These are a few videos and presentation tools produced by last year’s 8th graders  for their  National Park Projects.  We’ve been exploring different tools to use more of today’s Web 2.0 technology in our classroom work, and the park projects have created a great opportunity for many of you to explore and push yourselves.  Hopefully the work below will motivate you to work with the tools this year!

Denali National Park by Max Ladner

 …an Animoto video

 Death Valley National Park

Video by Olivia Milsted and
Coleen Brady

…an Animoto video

Glacier Bay National Park

Video by Mariah Gutierrez

Alyssa Labrie & Ashley Florindo  One True Media video

Glacier National Park

by Morgan Johnson & Nik Argentinis    ..a Prezi Presentation

The Grand Canyon

by Dennis Rogers

Hawaii Volcanoes National Park

by Maxwell Rogers

Yosemite National Park

by Brandon Munroe

Kenai Fjords National Park   by Amelia Way and Samantha Allison

Death Valley National Park  by Peter McPherson

under: Class Work
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Examples of Student National Park Videos – click here



Mountains and Mountain Building

Check out these games:

Structure of a Volcano

Identify and Label the Mountains

Natural Disasters

This week we are studying the three processes of Mountain Building. Mountain building is a very slow process that can take many thousands and even millions of years. Over this time many earthquakes will occur, slowing changing the shape of the land to create a mountain in one of three ways:

  • Folding, creating Folded Mountains

  • Faulting, creating Fault-Block Mountains

  • Volcanic Activity – creating a volcano or a dome mountain

Folded mountains are caused by compression stresses and reverse faults, causing a slow uplift of earth’s crust and rocks. These usually occur along plate boundaries where two plates are converging. The process is similar to pushing a carpet lying on a floor up against a wall to form.  The Himalayas in Asia, the Alps in Europe, the Andes  in South America and the Appalachian Mountains of the US  are good examples of Folded Mountains. Interesting national parks would be the Rocky Mountain National Park in Colorado and the Great Smoky Mountains National Park in Tennessee/North Carolina.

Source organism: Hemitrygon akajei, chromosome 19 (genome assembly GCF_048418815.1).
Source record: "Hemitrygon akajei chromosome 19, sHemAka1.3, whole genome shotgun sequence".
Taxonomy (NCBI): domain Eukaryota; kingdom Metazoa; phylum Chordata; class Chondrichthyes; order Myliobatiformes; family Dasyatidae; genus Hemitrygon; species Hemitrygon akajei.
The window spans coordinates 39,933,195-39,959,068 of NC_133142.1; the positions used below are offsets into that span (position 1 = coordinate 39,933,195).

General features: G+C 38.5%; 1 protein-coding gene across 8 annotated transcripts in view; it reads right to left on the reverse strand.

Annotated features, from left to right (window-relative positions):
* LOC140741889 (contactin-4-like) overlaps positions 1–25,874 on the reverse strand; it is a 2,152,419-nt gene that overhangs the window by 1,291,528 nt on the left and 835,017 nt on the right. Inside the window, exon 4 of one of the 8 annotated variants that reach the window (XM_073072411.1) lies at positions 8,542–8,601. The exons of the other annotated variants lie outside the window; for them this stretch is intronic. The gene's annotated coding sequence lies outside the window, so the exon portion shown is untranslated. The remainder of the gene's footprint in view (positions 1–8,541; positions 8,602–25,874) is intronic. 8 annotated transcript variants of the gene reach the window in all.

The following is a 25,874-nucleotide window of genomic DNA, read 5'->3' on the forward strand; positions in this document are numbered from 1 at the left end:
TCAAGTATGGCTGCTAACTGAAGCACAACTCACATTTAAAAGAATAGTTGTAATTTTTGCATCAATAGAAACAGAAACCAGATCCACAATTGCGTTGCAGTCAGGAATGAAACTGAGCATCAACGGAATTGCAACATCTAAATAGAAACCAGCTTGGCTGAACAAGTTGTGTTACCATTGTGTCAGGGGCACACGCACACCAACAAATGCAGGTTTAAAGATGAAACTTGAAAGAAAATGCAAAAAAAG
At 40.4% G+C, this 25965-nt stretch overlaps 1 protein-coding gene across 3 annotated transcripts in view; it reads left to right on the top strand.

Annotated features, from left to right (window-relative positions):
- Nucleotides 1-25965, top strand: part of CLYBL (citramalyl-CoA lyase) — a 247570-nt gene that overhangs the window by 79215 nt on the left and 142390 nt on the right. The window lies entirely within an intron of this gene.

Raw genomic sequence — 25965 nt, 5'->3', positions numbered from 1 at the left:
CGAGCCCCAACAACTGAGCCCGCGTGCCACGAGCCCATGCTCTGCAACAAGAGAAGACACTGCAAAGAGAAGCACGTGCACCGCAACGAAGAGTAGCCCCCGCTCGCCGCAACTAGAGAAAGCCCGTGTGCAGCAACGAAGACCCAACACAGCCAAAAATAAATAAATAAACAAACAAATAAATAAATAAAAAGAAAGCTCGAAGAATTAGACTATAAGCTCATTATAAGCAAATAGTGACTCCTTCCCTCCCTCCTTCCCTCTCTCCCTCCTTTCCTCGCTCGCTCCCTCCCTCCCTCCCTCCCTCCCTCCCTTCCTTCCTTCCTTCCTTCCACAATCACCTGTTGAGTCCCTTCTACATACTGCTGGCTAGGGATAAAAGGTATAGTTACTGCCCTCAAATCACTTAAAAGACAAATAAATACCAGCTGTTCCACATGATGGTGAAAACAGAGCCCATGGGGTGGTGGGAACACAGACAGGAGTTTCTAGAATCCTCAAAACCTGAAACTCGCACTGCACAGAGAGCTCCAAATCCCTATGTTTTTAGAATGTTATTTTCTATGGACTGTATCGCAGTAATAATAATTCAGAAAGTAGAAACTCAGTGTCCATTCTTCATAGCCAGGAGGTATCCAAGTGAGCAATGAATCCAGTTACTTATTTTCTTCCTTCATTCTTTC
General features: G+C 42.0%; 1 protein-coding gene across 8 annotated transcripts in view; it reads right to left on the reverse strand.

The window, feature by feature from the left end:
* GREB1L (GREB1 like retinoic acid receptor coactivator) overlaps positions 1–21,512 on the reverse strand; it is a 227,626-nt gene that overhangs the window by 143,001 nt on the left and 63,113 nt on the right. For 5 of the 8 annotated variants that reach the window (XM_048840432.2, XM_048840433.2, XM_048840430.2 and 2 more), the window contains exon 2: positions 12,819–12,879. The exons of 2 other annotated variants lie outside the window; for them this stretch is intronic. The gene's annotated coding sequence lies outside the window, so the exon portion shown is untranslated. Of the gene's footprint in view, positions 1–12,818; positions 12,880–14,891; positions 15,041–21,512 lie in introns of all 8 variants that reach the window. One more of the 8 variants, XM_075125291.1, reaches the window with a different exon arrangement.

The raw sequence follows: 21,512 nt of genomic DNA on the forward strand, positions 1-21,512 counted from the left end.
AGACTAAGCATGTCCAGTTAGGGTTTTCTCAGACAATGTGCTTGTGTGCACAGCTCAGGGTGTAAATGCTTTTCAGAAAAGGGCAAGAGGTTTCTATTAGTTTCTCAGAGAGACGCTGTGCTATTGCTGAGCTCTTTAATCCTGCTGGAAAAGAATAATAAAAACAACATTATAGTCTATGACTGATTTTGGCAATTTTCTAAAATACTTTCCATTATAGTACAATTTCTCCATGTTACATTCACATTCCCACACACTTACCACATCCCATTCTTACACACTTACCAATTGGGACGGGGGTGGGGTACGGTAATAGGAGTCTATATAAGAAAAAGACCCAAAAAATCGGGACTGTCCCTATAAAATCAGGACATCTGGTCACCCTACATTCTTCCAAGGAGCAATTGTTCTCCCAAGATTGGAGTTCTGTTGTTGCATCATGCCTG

Folding of a Mountain

Folding of a Mountain

Fault-block mountains are created where the crust may be stretched apart by tension stresses.  Cracks in the Earth’s surface are formed by normal faults, which can result in the  formation of fault-block mountains.  If there are two parallel faults, the crustal block between them may either rise to form a fault-block mountain or fall to produce a rift valley. Examples are the Grand Teton National Park in Wyoming and the Great Rift Valley in Africa.
mountian_building

Fault-Block Mountain Building

Volcanic Activity -These mountains form when plate activity allow magma to rise up through the earth’s crust and erupt on the surface. This can create a mountain of lava (magma outside the crust) and ash that can form very tall mountain peaks called volcanoes. The mountain peaks of the Pacific Northwest, such as in Mount Rainier National Park and in North Cascades National Park, as well as  Kenai Fjords National Park in Alaska,  are examples of volcanic mountains.
volcano

Volcano Building

Sometimes the magma in the crust simply pushes an area of the crust up into a dome shape. The crust doesn’t snap and break, but rather it swells upward as a bump on the crust’s surface. This is called a Dome Mountain. Examples of these  would be  Yosemite National Park in California and the Adirondacks of New York.
dome

Dome Building

Mountains Summary Chart